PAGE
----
Impact Plastics Blog

Learn About Your Plastic Sheet: 7 Facts About High Impact Polystyrene

Posted by Natalie K. MacVarish on May 26, 2017

PS RIC.pngChoosing the right plastic for your application can be confusing, particularly if you are new to the industry. In our recent blog post, “When it Comes to material selection, not all plastics are created equal,” we gave a quick overview of the polymers that Impact extrudes, touching on their general characteristics and typical uses.

In this next blog post, we narrow our focus to discuss one of the materials we extrude in greater detail – High Impact Polystyrene (HIPS). HIPS is a very versatile, economical and tough material that exhibits good impact strength, easy processing and works very well with thermoforming processes. Below are 7 important facts about HIPS plastic:


  1. HIPS is a modified form of polystyrene:

    Polystyrene (PS) plastic is a naturally transparent thermoplastic material that is available in several forms. The most basic form of PS is general purpose PS (GPPS), also known as crystal PS. GPPS is a result of styrene monomer polymerization and it is a transparent product. Another common grade of PS is expandable PS (EPS). EPS is a foamed version of this material, often referred to as “styrofoam” which is a name for EPS trademarked by Dow Chemical Company in 1941. This material is commonly used in packaging applications such as foam meat trays or foam egg cartons.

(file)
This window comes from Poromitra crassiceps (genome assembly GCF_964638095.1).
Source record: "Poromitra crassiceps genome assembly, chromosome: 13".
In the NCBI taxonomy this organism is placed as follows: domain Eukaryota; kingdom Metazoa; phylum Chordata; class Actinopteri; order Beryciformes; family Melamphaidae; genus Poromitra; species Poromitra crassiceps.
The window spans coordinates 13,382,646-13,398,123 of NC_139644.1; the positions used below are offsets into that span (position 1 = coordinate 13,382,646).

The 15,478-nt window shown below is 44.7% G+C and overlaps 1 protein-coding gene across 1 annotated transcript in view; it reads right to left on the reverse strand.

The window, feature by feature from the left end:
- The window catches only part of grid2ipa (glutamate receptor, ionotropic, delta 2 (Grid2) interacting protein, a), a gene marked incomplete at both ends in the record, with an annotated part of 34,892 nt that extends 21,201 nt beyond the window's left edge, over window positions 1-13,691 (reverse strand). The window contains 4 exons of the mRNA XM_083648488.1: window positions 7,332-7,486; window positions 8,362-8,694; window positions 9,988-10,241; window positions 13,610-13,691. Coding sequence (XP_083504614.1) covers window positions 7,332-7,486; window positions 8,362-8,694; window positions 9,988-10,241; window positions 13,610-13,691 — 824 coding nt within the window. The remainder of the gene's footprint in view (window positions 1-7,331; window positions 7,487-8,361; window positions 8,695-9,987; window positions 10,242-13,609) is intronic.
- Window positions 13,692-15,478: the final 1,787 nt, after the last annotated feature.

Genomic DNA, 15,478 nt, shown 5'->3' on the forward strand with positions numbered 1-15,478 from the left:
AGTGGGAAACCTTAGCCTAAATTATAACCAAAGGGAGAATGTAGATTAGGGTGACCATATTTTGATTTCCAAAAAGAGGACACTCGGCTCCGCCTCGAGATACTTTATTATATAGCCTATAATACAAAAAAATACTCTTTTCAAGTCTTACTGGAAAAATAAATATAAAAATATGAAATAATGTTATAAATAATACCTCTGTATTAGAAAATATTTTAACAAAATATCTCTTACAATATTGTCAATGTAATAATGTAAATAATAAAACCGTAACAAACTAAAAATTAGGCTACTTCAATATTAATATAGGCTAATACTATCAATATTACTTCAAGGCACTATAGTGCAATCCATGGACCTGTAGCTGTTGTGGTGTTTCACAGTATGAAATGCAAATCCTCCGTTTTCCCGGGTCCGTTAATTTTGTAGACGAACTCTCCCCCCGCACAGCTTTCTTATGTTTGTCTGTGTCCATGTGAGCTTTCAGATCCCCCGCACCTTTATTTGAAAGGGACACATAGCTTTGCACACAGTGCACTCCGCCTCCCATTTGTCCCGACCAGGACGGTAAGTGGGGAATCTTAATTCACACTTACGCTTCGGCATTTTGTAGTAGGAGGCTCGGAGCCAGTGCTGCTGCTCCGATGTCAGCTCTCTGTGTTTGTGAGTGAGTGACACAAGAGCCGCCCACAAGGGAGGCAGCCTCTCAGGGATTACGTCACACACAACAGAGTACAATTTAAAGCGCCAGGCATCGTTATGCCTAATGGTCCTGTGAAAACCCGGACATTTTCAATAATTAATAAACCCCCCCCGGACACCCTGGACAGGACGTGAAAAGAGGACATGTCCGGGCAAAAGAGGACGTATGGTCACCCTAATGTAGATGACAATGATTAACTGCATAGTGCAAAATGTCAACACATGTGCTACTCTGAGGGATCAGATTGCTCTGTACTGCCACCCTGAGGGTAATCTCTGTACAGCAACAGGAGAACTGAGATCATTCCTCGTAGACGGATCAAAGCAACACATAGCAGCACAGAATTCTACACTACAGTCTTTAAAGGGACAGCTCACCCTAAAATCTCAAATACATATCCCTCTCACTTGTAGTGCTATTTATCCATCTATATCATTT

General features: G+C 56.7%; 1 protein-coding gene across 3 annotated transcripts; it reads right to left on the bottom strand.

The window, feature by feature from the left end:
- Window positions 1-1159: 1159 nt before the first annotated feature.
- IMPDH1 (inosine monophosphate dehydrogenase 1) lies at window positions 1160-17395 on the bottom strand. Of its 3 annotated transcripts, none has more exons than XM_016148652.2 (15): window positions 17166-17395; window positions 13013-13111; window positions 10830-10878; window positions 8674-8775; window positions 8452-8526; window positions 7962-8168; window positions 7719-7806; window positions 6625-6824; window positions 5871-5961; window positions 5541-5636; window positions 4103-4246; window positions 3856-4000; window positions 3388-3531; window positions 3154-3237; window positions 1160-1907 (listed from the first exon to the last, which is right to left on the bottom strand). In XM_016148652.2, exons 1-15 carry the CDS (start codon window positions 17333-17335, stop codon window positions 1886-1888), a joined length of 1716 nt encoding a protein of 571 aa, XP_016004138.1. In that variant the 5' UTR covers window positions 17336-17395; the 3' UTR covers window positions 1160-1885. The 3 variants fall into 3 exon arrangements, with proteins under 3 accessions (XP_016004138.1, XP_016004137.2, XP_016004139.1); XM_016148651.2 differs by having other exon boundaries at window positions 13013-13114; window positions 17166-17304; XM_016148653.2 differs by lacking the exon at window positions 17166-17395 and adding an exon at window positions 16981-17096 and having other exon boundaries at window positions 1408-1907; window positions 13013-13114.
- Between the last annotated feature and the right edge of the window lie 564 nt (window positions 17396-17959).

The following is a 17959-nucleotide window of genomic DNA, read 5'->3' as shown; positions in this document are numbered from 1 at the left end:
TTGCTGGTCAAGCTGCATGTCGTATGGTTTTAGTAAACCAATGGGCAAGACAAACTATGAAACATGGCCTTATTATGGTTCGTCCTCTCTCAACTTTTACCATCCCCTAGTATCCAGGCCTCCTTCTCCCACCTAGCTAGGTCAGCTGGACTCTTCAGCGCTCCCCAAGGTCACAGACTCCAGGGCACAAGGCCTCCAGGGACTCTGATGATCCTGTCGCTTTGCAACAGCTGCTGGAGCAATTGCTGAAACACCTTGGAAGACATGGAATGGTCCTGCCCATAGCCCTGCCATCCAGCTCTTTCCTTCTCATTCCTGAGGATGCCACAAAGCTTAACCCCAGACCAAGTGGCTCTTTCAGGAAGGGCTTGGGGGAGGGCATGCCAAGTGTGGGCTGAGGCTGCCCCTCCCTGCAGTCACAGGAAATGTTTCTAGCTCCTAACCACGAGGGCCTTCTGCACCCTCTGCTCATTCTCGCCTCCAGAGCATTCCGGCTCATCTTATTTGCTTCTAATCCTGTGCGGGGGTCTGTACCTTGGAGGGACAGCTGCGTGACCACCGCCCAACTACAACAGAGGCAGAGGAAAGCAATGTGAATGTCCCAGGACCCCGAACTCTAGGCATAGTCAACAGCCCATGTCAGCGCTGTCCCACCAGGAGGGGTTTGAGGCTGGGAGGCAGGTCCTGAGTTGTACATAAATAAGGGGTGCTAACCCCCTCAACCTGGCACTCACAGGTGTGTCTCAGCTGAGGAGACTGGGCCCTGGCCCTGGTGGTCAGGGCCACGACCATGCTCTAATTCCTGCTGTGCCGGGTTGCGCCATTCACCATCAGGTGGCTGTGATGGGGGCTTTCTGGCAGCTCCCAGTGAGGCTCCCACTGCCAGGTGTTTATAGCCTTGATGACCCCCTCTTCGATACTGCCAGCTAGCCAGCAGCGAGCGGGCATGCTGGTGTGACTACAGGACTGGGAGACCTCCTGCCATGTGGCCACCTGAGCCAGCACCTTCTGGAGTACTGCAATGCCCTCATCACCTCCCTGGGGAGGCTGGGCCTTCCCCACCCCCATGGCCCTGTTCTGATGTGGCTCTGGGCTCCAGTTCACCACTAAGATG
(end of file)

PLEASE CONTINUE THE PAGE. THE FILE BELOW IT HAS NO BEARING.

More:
1. HIPS is a high impact strength material:

    As the name would suggest, HIPS is a form of PS that carries with it a higher impact strength. Homopolymer PS can often be brittle, and can be made more impact resistant if combined with other materials. This form of PS typically is produced by adding around 5-10% rubber or butadiene copolymer. This increases the toughness and impact strength of the polymer and results in a very stiff product ideal for packaging applications. Due to the durable nature of this material, high impact polystyrene sheet frim Impact Plastics is used in packaging applications for a wide range of applications in the food, medical, consumer goods, cosmetics, industrial and horticultural markets among others.
  1. HIPS is an amorphous polymer:

    Polymers exhibit two types of morphology in a solid state – amorphous and semi-crystalline. Whereas a semi-crystalline polymer refers to a plastic with organized and tightly packed molecular chains, the polymer chains for amorphous plastic materials are more disorganized. In an amorphous polymer the molecules are oriented randomly and are intertwined. To give you visual, the organization, or lack thereof, of the polymer chains for amorphous materials are often compared to a plate of cooked spaghetti. Amorphous polymers like HIPS are isotropic in flow, meaning that shrink uniformly in the direction of the flow and transverse to flow. This typically results in less shrinkage and less warping than semi-crystalline polymers. Amorphous polymers are typically transparent, however HIPS is a translucent white in its natural state.